Mysql – Does MySQL cache queries


I'm interfacing a MySQL database with PHP Data Objects (PDO) and executing an extensive SQL query. Normally, it takes about 1500 ms; I still need to optimize it. When I run the PHP script twice with a short interval in between, the query only takes about 90 ms. The query is in both cases the same. When I run the script, with the same query, after some time again, it takes 1500 ms again.

Why is that? Does the database cache automatically? Is there some time the database saves the cache and then automatically deletes it?

I assume the results can't be cached by PHP, because this happens in two different threads. I wouldn't think PHP would cache the results, because it can't know if the database has changed.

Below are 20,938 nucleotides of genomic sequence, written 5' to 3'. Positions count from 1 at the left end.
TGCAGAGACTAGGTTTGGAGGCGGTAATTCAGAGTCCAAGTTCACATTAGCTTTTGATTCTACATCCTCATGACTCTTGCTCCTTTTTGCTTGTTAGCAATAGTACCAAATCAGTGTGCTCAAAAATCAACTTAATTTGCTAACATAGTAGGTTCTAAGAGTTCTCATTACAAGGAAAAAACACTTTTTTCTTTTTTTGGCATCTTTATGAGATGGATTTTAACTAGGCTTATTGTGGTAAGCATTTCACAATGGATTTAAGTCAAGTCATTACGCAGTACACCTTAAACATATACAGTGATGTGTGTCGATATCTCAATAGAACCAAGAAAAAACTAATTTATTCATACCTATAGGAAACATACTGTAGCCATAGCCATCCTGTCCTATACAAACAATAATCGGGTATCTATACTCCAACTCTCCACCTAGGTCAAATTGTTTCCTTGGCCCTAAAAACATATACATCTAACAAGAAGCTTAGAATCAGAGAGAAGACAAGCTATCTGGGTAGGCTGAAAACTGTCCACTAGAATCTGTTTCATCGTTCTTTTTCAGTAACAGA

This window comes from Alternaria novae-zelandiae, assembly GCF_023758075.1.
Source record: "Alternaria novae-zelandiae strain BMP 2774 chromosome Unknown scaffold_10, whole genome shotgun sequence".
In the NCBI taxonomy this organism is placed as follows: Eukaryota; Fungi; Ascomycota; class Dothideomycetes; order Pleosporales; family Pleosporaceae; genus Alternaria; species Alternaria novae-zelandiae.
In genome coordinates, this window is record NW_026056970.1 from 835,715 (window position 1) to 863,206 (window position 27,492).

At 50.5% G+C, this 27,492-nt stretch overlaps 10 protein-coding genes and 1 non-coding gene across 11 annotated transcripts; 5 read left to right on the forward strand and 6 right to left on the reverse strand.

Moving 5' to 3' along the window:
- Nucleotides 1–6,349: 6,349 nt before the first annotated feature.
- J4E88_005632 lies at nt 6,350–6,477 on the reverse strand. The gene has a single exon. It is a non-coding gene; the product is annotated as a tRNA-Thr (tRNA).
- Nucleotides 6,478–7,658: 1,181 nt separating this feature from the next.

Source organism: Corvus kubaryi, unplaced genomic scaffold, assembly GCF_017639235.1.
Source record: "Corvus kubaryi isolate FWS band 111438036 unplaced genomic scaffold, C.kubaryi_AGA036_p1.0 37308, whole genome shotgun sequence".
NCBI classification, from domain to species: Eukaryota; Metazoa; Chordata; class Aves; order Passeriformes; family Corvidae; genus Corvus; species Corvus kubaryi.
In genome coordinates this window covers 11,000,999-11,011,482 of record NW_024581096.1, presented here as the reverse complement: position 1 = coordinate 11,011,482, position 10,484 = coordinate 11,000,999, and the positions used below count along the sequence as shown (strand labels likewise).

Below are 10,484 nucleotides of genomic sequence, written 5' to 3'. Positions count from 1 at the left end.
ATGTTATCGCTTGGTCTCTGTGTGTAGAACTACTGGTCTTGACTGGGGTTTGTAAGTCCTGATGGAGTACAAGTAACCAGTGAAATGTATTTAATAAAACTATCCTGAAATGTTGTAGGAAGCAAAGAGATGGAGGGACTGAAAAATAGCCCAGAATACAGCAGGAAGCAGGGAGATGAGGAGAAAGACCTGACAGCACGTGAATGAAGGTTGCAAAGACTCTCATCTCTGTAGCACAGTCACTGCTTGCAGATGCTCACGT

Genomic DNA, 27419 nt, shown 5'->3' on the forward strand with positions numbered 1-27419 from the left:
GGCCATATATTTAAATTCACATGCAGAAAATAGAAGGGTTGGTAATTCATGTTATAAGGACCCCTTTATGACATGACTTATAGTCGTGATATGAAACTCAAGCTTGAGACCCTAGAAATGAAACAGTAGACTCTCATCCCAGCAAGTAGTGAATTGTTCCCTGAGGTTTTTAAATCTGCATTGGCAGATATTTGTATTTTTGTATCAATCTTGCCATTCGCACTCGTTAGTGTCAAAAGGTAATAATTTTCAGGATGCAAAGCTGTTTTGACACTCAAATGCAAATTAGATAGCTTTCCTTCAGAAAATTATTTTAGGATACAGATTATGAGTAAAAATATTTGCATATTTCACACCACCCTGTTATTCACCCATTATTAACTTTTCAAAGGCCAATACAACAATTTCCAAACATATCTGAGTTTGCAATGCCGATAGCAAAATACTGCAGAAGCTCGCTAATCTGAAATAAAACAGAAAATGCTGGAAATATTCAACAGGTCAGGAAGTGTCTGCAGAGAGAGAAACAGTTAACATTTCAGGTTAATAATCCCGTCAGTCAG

I have a script running every minute to insert new rows to the database. This might also be the reason that it takes 1500 ms again after some time; the cache would've been deleted, because the relevant tables aren't the same anymore.

Best Answer

This is likely an artifact of the MySQL Query Cache.

You execute the SQL query, MySQL caches its result and the next execution if fast. When you run the script to insert the data in tables referenced by your query, the result cache gets invalidated and the query must be executed "for real" the next time.

From the MySQL documentation linked above:

A query mix consisting almost entirely of a fixed set of SELECT statements is much more likely to benefit from enabling the cache than a mix in which frequent INSERT statements cause continual invalidation of results in the cache.